Writer-friends of a less analytical bent say I should worry less about this kind of detail and just write and then everything will just fall into place. Not for me it won’t. Or at least, it might, but it won’t be as effective as it will be if I do it deliberately. Analysis leads to mindful practice. To learn how to write you need to write. I read a little while ago that you need to write a million words at least. And that is probably true but, like training to become better at anything, it will be more effective if you are mindful of what you are doing. You could write a million words and will be a little better at writing at the end of it without giving it any thought. But if you pay attention, and analyse what you’re doing, the million words will work harder for you and you’ll be much better by the end.
To analyse writing I read loads of ‘how-to-write’ books. Some are fantastic and have some really helpful stuff in them. Some are not that helpful at all. Others are incomprehensible – which for me are those ones about The Hero’s Journey or the three act structure (more on this in a later A-Z post). I read widely and try to work out what makes a good book good. I ask for the opinions of my writers’ groups. I read loads of blogs about books and writing. And I filter everything through a series of questions:
Who said it? What qualifies them? What do I think of their opinions? What biases do I know them to have?
How do I feel about what has been said? If I have an emotional reaction of any kind, but especially a negative one, then this is something to look at very closely.
How does it fit with what I already know/believe? Is it something that deepens my understanding? Is it something that challenges my understanding?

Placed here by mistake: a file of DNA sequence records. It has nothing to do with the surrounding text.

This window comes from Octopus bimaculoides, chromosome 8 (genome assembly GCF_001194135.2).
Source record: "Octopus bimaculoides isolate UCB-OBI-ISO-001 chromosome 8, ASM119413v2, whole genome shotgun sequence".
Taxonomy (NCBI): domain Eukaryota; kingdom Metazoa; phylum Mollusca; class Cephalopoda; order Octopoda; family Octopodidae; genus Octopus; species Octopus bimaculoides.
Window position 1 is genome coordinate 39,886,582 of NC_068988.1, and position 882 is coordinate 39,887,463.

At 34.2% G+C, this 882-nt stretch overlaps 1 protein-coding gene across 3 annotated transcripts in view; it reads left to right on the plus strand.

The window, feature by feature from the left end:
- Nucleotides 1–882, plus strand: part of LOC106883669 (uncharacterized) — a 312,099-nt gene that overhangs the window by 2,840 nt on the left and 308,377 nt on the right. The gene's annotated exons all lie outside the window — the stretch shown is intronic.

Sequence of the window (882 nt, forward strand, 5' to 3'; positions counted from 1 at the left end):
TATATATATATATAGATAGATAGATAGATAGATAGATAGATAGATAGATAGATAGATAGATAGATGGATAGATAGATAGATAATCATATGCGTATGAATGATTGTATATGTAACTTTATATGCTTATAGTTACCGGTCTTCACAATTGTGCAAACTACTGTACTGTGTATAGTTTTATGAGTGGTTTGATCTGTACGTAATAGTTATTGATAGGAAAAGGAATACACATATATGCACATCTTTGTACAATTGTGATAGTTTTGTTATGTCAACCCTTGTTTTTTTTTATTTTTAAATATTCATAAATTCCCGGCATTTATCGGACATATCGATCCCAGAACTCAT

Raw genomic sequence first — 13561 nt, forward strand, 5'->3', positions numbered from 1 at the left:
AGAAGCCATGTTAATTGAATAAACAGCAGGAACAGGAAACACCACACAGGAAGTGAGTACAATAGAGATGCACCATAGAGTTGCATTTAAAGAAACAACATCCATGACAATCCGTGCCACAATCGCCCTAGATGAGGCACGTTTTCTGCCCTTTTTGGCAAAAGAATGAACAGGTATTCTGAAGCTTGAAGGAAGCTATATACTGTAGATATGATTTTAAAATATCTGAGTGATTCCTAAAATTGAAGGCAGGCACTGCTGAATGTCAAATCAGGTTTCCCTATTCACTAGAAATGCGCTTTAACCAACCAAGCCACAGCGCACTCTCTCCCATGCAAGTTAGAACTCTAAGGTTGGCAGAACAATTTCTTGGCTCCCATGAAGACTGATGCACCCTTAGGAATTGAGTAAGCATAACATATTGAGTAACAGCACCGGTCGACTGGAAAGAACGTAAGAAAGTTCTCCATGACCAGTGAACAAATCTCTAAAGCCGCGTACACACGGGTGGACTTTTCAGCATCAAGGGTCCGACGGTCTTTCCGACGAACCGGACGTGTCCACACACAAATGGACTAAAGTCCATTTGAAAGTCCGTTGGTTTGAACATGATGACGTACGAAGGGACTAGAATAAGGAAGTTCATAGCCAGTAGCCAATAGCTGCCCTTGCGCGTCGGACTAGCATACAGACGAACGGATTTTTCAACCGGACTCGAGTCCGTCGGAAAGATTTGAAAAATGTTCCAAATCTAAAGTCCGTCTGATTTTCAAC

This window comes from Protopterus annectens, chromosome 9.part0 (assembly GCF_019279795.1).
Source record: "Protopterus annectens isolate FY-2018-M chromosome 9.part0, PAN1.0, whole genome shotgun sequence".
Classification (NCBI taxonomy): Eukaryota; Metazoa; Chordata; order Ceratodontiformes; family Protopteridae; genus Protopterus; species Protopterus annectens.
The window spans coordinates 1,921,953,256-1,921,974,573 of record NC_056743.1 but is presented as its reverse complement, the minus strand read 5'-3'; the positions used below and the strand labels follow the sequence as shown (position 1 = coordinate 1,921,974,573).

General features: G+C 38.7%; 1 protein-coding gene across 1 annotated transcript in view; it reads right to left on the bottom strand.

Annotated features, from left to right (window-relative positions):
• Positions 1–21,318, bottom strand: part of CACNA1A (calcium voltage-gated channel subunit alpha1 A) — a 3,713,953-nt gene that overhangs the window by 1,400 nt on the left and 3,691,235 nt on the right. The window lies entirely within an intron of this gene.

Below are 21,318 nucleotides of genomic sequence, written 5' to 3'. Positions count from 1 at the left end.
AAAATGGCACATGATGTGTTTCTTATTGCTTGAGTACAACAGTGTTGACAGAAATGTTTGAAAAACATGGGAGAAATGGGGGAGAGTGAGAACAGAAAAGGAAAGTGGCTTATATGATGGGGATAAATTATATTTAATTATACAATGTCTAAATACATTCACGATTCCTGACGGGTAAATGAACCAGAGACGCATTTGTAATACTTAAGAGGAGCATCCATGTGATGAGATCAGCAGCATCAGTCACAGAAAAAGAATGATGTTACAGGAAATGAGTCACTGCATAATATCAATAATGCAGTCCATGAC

How can I use this information/feedback/idea? Is there enough detail here for me to apply it? How would I change my writing to accommodate it? What direction will it take me in and is that where I want to go? How will this help me improve?
I also do critiquing for other members of my writing groups and I realised a couple of years ago that the person really getting the benefit from the exercise was me. Looking at the work of a fellow unpublished author, noticing what was working and what wasn’t, along with the discipline of trying to suggest how it could be done differently, gave me a great opportunity to understand what I was doing with writing. Naturally, when you come across a passage that isn’t working you think about how you would have written it. This may or may not be useful to the person being critiqued, but it is certainly useful to the critiquer.
My favourite question is why? It always has been and is true in all the spheres of my life. Why did something happen? Why did a person behave like that? I need to know. And I guess that’s why I write – to pose the question and explore the answer.